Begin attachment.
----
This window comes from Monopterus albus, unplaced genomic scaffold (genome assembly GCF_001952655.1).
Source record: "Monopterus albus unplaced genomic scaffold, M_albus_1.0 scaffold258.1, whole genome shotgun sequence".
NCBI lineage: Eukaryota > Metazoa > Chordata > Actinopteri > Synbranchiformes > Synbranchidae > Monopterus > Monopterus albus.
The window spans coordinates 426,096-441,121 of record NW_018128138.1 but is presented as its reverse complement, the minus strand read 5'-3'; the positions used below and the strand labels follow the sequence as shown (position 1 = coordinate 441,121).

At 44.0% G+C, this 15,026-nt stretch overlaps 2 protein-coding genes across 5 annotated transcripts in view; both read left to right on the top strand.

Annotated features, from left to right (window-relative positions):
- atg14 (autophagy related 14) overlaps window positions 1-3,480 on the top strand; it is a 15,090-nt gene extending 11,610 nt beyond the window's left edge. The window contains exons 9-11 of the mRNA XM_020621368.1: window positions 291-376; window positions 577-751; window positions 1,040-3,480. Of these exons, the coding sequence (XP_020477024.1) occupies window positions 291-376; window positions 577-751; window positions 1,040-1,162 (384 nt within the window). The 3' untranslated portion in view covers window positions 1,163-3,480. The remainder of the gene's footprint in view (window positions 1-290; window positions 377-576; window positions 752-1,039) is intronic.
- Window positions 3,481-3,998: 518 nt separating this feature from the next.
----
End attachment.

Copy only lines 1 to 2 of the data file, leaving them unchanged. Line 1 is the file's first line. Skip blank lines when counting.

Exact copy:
This window comes from Monopterus albus, unplaced genomic scaffold (genome assembly GCF_001952655.1).
Source record: "Monopterus albus unplaced genomic scaffold, M_albus_1.0 scaffold258.1, whole genome shotgun sequence".